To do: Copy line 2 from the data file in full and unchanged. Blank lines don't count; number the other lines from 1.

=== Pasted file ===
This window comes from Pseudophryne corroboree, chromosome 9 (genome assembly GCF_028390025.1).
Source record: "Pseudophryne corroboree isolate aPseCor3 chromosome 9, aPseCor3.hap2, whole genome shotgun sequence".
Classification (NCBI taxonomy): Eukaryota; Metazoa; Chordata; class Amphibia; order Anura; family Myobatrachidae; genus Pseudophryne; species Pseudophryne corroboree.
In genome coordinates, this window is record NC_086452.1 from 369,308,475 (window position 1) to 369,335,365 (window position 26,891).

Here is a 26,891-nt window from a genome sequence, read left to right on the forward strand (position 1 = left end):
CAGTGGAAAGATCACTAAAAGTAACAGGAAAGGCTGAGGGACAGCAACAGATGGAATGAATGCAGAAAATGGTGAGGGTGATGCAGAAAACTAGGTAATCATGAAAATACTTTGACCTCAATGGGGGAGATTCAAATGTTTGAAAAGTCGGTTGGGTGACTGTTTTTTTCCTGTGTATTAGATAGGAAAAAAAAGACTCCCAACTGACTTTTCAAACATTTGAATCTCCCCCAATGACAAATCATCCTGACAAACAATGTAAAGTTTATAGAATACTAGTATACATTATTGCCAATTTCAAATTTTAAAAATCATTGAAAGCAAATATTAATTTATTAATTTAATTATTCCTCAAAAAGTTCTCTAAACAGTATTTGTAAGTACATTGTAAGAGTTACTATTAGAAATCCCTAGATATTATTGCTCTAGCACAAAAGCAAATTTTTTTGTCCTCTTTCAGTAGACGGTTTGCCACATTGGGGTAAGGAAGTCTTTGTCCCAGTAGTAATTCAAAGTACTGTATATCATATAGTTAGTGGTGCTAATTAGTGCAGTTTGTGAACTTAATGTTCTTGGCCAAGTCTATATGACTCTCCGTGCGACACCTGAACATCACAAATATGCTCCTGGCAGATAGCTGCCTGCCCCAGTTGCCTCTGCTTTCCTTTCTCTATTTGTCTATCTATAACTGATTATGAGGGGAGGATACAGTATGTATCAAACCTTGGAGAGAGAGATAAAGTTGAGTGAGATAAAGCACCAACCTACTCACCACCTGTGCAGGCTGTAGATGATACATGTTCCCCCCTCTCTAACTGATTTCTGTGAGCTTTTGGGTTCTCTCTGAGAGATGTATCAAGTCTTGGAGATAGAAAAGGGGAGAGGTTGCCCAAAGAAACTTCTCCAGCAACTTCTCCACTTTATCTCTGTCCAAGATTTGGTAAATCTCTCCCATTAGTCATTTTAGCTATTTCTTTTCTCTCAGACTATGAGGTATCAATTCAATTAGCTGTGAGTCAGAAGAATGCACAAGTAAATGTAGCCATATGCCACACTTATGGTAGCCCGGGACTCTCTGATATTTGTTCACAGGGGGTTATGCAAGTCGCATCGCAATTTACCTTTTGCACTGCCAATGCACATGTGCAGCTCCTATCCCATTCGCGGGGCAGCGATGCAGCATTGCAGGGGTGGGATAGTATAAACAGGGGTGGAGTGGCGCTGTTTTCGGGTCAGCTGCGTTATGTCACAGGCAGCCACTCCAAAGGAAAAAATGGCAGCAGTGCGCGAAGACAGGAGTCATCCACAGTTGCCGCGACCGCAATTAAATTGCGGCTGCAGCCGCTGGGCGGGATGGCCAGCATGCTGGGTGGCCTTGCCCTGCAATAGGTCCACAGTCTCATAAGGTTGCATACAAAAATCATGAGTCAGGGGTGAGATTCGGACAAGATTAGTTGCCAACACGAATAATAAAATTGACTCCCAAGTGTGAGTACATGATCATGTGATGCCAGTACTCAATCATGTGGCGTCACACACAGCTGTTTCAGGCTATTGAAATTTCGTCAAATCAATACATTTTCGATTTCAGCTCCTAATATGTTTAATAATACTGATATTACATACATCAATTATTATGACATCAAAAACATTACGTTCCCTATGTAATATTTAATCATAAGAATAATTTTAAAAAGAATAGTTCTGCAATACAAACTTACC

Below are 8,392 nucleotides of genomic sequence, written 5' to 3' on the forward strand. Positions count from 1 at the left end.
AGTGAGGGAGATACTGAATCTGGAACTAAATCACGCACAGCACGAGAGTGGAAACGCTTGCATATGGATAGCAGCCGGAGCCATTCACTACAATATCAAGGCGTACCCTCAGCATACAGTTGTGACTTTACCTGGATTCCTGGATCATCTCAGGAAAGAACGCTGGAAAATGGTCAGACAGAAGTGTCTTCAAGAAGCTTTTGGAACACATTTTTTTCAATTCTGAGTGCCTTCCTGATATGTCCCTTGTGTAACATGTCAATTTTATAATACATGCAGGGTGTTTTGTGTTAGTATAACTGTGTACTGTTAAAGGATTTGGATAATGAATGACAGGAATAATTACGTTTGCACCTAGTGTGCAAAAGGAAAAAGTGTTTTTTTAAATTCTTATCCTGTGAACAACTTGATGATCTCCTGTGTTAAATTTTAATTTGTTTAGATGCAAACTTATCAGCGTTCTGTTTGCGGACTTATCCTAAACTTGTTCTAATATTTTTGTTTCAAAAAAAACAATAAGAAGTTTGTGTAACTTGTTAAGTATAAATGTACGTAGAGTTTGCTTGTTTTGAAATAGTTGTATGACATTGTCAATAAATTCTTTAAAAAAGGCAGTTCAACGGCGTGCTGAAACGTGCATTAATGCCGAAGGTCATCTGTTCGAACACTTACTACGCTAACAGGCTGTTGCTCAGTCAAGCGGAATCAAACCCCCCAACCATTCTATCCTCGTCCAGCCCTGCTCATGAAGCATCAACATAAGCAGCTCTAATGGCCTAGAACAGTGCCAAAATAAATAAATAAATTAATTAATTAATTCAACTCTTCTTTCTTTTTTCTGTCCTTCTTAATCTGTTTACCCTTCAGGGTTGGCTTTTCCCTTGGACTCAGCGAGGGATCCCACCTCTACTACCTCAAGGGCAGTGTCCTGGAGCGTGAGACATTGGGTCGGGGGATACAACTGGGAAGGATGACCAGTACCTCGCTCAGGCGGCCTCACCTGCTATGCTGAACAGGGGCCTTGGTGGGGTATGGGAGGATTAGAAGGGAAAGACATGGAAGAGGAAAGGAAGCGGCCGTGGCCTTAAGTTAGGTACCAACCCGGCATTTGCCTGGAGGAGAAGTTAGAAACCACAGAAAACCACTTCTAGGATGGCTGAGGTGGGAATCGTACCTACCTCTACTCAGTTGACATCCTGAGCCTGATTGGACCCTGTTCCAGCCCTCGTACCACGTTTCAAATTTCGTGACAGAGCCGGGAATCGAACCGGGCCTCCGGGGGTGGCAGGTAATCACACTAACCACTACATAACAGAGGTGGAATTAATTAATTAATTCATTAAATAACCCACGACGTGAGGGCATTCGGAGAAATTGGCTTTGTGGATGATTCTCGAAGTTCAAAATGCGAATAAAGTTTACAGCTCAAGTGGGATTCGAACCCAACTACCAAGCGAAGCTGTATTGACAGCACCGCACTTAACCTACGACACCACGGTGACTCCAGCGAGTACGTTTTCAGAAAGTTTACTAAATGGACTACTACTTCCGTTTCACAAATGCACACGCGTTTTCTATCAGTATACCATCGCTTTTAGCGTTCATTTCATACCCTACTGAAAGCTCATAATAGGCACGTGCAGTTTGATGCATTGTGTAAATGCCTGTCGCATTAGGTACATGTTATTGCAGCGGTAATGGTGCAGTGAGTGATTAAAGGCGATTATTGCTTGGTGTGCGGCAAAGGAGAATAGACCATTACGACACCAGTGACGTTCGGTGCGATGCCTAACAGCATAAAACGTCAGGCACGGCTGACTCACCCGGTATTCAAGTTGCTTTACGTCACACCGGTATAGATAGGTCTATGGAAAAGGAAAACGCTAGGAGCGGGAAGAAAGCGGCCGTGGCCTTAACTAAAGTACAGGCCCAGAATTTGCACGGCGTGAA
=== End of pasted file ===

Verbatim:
Source record: "Pseudophryne corroboree isolate aPseCor3 chromosome 9, aPseCor3.hap2, whole genome shotgun sequence".